# Falling into a black hole and the big crunch - do they conflict?

In the RI talk https://www.youtube.com/watch?v=_8bhtEgB8Mo at 1:00:30 a member of the audience asks about the race between the big crunch and the rate at which someone falls into a black hole. The argument is that since it take Alice an infinite amount of time from Bob's point of view to fall beyond the event horizon, then if the big crunch comes at a finite time, the crunch will happen first, and Alice will never experience falling into the black hole. Sean Carroll's answer appeared to me to miss the point entirely - as I heard it, the core of his answer was "Alice's point of view is valid too". That does not seem to provide justification for anything. The question is - what exactly is Alice's point of view.

I am looking for a more clear and justified answer to the question as asked on this video.

Note: I wonder whether the real answer requires a solution to the GR field equations that has both a black hole in it and a big crunch, in that the structure of the hole might change as the crunch arrives. Or is there a simple answer based on a bit of logic and the two separate solutions?

I have been effectively asked "what is the question". So ...

What is the experience of Bob and Alice in this scenario of a black hole and the big crunch?

Does Alice never reach the singularity in the black hole because something else gets her?

Or does it mean that Alice actually reaches the black hole singularity in a finite amount of Bob's time.

Or perhaps the singularity disappears?

This question has developed into a long interaction between myself and safesphere in the comments. The core of the response is that in the big crunch Alice will experience the big crunch coming to get her before she crosses the event horizon. Alice ends at the big crunch, as does Bob. For me that is the answer to my question. If safesphere does not put this into an answer then I suspect that I eventually will.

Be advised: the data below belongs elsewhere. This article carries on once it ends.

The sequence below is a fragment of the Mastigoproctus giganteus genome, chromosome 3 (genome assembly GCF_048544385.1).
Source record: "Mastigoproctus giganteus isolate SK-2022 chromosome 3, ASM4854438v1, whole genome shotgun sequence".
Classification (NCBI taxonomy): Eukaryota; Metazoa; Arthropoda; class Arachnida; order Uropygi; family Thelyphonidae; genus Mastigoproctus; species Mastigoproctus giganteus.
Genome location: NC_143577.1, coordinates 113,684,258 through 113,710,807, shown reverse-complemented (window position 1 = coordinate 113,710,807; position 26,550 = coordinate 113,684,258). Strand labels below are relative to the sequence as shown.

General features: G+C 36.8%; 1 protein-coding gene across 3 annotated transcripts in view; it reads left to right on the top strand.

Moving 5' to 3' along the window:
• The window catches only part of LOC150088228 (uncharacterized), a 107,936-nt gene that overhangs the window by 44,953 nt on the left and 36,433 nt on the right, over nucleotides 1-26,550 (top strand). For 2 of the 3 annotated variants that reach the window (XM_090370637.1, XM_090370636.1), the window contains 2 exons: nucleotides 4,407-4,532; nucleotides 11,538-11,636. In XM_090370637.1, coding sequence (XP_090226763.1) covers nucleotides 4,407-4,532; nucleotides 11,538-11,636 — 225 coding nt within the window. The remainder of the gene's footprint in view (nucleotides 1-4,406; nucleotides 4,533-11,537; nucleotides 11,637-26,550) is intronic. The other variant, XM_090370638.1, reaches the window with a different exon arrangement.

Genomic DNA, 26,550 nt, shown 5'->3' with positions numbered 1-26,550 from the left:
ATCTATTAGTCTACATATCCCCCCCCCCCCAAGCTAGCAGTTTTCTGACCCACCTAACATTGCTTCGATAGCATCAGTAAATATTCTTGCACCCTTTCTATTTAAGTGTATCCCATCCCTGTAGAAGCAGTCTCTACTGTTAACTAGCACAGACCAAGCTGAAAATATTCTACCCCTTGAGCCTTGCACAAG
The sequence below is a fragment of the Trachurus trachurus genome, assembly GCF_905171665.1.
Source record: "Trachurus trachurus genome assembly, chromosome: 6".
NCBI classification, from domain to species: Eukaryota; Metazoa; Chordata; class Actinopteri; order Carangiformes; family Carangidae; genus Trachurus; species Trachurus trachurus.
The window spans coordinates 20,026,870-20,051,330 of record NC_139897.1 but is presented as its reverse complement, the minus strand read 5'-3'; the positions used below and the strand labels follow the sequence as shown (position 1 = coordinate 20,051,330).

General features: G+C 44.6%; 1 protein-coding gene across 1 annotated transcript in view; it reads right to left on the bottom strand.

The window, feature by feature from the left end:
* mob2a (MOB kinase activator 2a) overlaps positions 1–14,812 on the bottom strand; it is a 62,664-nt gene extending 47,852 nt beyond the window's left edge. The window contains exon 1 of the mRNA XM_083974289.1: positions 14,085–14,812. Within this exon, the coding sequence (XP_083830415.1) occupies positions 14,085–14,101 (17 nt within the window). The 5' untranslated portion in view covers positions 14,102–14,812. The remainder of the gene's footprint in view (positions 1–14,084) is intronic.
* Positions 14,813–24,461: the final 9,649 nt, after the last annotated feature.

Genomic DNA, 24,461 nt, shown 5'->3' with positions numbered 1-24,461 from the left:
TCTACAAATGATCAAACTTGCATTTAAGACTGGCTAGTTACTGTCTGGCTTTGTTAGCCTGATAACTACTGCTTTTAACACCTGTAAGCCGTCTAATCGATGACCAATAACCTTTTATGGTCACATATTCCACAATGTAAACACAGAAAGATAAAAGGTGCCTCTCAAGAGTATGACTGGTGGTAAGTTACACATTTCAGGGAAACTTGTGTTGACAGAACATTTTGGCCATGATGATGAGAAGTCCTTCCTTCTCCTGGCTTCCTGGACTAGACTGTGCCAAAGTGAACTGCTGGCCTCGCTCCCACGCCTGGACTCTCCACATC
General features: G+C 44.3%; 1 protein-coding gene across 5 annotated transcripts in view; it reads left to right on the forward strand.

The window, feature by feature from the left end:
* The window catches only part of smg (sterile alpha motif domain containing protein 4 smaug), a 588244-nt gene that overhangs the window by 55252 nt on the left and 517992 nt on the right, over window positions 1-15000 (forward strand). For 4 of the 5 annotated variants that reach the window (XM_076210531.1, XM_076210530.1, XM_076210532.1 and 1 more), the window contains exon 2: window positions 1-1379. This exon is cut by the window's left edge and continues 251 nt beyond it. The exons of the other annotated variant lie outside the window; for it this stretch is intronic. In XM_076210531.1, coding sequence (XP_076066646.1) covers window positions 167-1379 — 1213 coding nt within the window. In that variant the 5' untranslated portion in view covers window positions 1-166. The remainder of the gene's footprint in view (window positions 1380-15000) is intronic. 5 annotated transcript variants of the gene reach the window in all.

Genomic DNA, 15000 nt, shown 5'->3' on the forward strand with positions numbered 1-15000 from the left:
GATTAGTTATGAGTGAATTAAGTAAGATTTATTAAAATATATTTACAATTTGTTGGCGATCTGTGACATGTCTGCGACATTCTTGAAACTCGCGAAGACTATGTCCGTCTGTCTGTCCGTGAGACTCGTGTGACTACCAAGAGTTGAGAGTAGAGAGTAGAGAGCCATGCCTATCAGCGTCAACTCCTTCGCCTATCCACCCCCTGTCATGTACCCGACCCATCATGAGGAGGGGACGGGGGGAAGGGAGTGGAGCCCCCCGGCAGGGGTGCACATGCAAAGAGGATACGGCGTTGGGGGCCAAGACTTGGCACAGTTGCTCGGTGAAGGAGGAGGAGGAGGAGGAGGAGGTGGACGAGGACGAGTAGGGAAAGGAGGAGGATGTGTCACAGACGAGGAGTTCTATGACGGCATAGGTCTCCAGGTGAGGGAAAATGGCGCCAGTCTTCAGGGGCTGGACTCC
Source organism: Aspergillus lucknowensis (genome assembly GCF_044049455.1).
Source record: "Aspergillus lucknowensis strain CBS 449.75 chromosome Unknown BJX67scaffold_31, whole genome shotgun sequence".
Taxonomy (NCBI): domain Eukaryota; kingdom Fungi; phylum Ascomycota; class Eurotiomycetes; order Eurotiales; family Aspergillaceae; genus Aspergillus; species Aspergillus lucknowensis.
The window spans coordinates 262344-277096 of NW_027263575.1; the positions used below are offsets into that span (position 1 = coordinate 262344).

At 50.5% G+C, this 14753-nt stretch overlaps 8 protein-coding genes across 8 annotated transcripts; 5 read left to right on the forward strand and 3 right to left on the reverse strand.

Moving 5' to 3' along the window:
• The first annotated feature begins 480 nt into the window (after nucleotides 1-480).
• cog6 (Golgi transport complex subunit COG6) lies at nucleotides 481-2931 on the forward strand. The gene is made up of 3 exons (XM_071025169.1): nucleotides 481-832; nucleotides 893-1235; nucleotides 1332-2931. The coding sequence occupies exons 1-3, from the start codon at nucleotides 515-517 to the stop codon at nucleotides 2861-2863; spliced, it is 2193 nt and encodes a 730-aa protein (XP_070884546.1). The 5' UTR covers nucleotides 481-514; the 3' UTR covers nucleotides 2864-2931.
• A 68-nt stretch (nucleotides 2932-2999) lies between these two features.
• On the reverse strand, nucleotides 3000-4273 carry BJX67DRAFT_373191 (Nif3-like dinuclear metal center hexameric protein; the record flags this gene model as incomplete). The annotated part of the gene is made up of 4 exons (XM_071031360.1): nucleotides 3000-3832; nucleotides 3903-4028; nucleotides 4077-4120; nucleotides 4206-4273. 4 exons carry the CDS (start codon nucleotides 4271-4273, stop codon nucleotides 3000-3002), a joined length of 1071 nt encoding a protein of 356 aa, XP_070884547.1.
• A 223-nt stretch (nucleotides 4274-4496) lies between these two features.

But, the discussion with safesphere has shifted into a tug of war over the Eddington Finkelstein (Penrose) coordinates. I want to see where this goes before I make a definite conclusion. I feel this should be opened as another question, but I want to think about it for a bit before doing that.

My day job sees me using distributions, non convergent series, and asymptotically convergent operators in practical engineering contexts, and I use non local operators in my studies of possible field theories. As such, I see nothing fundamentally non physical about partial coordinate transforms with boundary singularities. This is most likely the core of why I currently accept the point, but do not see it as denial of the interior solution. Alice knows what happens. But, I would like to know what more people think.

• Comments are not for extended discussion; this conversation has been moved to chat. May 30, 2020 at 6:36

Schwarzschild coordinates are confusing because $$r=2m$$ does not map to any physically relevant part of the black hole geometry, even though the $$0 and $$r>2m$$ regions both do. It is not the boundary between those two regions, even though there is a boundary between them (the event horizon). The reason worldlines that cross the horizon seem to diverge to infinity in these coordinates is that they have to go "around" the unphysical $$r=2m$$ line to get from the exterior to the interior. Eddington-Finkelstein coordinates don't have that problem: they cover the same interior and exterior regions as Schwarzschild coordinates, but in addition $$r=2m$$ is the boundary between those regions.